Have you ever played The Blame Game? It’s fun. You should try it. The White House apparently doesn’t want to play. Scott McClellan made that clear at a press conference yesterday, where he mentioned The Game eight times (“We can’t engage in this blame-gaming going on …”). But bloggers of every political stripe can’t get enough. It’s the newest, hottest, hippest game around.

Rick Moran at Right Wing Nut House has a very comprehensive (and, despite the name, more scientific than partisan) timeline of the response to Katrina. His conclusion:

If I may be allowed a personal opinion?

This has been a clusterfuck from the get-go on all levels and with a few unbelievably heroic exceptions — mostly the [Louisiana] Fish and Wildlife employees who were out in boats rescuing people almost before the storm passed and our selfless military who performed with their usual spectacular competence and courage. I am convinced that any commission or Congressional investigation — if even slightly impartial — will find enough stupidity, incompetence, panic, blame shifting, lying, and bureaucratic ass covering to sate the appetite for name calling and blame assigning of even the most partisan among us.

This was a failure of leadership and competence. But it was also a failure of will. And for that, you need look no farther than the mirror in your bathroom, dearest readers. We elected this crew. We elected the Congresses over the past 25 years — Democratic and Republican — that failed to do the things necessary to make New Orleans safer.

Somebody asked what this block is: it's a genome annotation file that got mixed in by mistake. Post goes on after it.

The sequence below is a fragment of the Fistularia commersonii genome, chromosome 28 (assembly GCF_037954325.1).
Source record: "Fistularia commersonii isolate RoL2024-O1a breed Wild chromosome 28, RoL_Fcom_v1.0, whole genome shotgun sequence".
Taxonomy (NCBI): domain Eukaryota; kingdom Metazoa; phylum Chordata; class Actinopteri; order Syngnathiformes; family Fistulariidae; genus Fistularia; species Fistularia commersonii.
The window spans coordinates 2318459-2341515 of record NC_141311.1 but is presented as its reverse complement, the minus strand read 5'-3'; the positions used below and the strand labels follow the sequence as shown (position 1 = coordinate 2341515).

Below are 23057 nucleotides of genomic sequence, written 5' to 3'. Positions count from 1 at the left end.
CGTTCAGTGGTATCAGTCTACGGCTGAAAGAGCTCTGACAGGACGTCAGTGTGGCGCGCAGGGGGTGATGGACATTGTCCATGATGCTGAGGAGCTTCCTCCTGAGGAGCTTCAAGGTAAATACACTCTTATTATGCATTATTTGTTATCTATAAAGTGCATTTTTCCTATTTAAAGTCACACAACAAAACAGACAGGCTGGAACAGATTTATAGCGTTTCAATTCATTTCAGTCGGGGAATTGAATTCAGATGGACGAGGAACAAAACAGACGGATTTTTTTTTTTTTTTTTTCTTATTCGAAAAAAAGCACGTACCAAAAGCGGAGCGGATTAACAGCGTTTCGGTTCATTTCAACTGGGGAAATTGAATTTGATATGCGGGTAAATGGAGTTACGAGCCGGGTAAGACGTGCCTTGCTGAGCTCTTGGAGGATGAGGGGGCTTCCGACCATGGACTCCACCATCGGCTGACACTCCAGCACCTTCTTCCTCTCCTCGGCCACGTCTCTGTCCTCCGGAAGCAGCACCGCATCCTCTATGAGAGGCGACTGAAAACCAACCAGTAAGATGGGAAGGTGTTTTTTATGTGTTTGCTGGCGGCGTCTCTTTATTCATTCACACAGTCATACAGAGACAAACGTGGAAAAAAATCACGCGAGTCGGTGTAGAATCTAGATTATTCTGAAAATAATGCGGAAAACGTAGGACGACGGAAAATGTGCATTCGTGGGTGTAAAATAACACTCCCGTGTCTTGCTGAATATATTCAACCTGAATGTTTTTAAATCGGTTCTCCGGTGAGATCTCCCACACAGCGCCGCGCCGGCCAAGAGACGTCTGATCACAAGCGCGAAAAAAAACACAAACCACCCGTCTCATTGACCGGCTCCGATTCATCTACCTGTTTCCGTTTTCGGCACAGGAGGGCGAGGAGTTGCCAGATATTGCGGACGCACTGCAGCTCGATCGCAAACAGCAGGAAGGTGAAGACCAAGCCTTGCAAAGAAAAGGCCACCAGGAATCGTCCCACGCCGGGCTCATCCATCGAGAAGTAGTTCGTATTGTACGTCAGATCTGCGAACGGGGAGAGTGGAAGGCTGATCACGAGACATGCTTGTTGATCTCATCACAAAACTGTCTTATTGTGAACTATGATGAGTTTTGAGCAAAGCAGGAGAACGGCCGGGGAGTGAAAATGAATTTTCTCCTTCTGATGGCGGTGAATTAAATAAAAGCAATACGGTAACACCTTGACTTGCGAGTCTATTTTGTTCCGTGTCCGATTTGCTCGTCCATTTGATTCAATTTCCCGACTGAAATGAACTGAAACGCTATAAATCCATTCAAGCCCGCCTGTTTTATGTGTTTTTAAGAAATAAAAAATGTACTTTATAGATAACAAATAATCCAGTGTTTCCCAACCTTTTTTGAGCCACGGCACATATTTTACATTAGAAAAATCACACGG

Andrew Sullivan links to Moran’s timeline, but is skeptical of Right Wing Nut House’s silence on the president’s role in the fiasco. Though the mayor of New Orleans and the governor of Louisiana might have fallen on their faces, Sullivan thinks the president should bear extra-special blame, because “the fundamental reason George W. Bush was re-elected was his commitment to national security and a government able to deal with post-9/11 real crises and calamities. That was his promise. And when the first real post-9/11 test came, he flunked it.”

Even the rightosphere likes The Blame Game. Michelle Malkin, for example, does not mince words when she describes her feelings about Michael Brown, FEMA head: “If someone is a worthless sack of bones, I’ll say so. And I don’t care if he has ‘Bush appointee’ stamped on his forehead or a GOP elephant tattooed to his backside. Brown’s clueless public comments after landfall are reason enough to give him the boot … and he should have never been there in the first place.”

Nick at Musement Park, however, deplores The Blame Game: “When thousands of people die unnecessarily, there can be no such thing as a ‘blame game.’ To refer to a responsible review of actions that lead to thousands of deaths as a game dishonors the dead. An investigation is required. End of story. Bush, famously a ‘CEO-style president’ and delegator, should understand the need for accountability better than anyone.”

Nick will never have a game named after him; not unless he can come up for a rhyme with “accountability” or “investigation.”

We like Jonathen Lersen’s take over at Petty Larsony. He comes up with elaborate set of rules for The Game. Like rule #5: “Players may assign Blame to any Player to their left, regardless of whether that Player is holding any Blame at the time of play.” Or rule #8: “If a Player is unsure of where Blame actually is when their turn arrives, and if the Player does not ‘bluff,’ that Player loses their turn.”

The object of the game, as rule #9 tells us is, of course, that “the first Player to disperse all … Blame to the other players wins! That’s how you play The Blame Game. It’s that easy!”

And widely quoted, as always in the blogosphere, is Jon Stewart, who said last night:

“If you don’t like The Blame Game, it’s usually because you’re to blame.”

Gal Beckerman

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Gal Beckerman is a former staff writer at CJR.